ATHEffect of Willmott Growers Group v Willmott Forests

In Willmott Growers Group v Willmott Forests (“the Willmott case”) the High Court has confirmed that a liquidator can disclaim a lease if a landlord company is liquidated.

Facts of the case

  • Willmott Group (“Willmott”) leased land to a tenant for a period of 25 years.
  • Willmott subsequently became insolvent and was wound up.
  • Willmott’s liquidators disclaimed the lease in accordance with the Corporations Act (“the Act”).


The High Court found that the liquidator was entitled to disclaim the lease.

The tenant lost its rights in regards to the land and was left only with a claim as an unsecured creditor in the liquidation.

Effect of Willmott on tenants

  1. Tenants may be disadvantaged if their landlord enters into liquidation;
  2. Banks may be reluctant to hold leases as security due to the potential for leases to be disclaimed, resulting in it being more difficult for a tenant to obtain finance;
  3. Tenants may lose the benefit of certain assets brought onto leased land if such assets cannot be relocated when a lease comes to an abrupt end (i.e. the Willmott case involved the planting of trees on the leased land which the tenant lost the benefit of when the lease was disclaimed).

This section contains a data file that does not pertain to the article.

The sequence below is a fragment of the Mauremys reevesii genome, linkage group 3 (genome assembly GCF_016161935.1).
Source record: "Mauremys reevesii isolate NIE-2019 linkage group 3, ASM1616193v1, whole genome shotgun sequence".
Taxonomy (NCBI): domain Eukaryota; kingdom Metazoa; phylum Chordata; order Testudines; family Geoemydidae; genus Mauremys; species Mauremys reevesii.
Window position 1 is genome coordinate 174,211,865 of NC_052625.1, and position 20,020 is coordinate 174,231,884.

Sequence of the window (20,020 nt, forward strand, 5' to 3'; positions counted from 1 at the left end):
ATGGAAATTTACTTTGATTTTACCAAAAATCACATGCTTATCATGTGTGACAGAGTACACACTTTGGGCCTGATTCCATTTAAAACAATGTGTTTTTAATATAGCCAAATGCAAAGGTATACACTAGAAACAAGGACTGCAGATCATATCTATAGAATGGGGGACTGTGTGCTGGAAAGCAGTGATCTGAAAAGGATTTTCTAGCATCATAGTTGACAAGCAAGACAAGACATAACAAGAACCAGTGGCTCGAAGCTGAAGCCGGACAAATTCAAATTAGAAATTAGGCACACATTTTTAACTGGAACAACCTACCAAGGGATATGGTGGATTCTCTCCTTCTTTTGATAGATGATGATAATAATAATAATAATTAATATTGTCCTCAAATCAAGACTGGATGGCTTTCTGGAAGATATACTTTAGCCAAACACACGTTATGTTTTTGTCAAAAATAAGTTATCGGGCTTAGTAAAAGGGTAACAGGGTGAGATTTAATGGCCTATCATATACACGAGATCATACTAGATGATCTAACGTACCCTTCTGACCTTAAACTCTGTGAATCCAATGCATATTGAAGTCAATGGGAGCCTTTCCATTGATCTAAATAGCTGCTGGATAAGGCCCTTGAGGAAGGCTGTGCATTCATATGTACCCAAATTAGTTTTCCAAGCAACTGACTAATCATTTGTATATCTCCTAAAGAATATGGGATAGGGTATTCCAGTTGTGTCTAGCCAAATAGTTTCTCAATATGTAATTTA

Possible Solutions for tenants

Unfortunately, there is nothing tenants can do to prevent their landlord from being wound up and, should this occur, a liquidator can disclaim a lease. With that said, it may be beneficial to creditors for a liquidator to keep a tenant in place.

Some possible safeguards available to tenants include:-

  1. Negotiating a condition of the lease by which the landlord grants a registerable mortgage over the land to the tenant to secure payment of damages if the lease is ever disclaimed. This would ensure that tenants have priority as secured creditors in a liquidation scenario.
  2. Including a clause in the lease to the effect that title in any property, fixtures or fittings bought on to the land by the tenant will not pass until the landlord has paid the tenant the market value for such property, fixtures or fittings. Registration of a security interest on the Personal Property Securities Register may also be necessary.
  3. Obtaining personal guarantees from the director/s of the landlord company.

It is worth noting that section 568B(3) of the Act allows the Court to set aside a disclaimer of lease “if satisfied that the disclaimer would cause, to persons who have… interests in the property, prejudice that is grossly out of proportion to the prejudice that setting aside the disclaimer would cause to the company’s creditors.” This section was not argued in the Willmott case but is an avenue available to be utilised by tenants in future cases.

For assistance in relation to your leasing issue, please contact the experienced team at Everingham Solomons, because Helping You Is Our Business.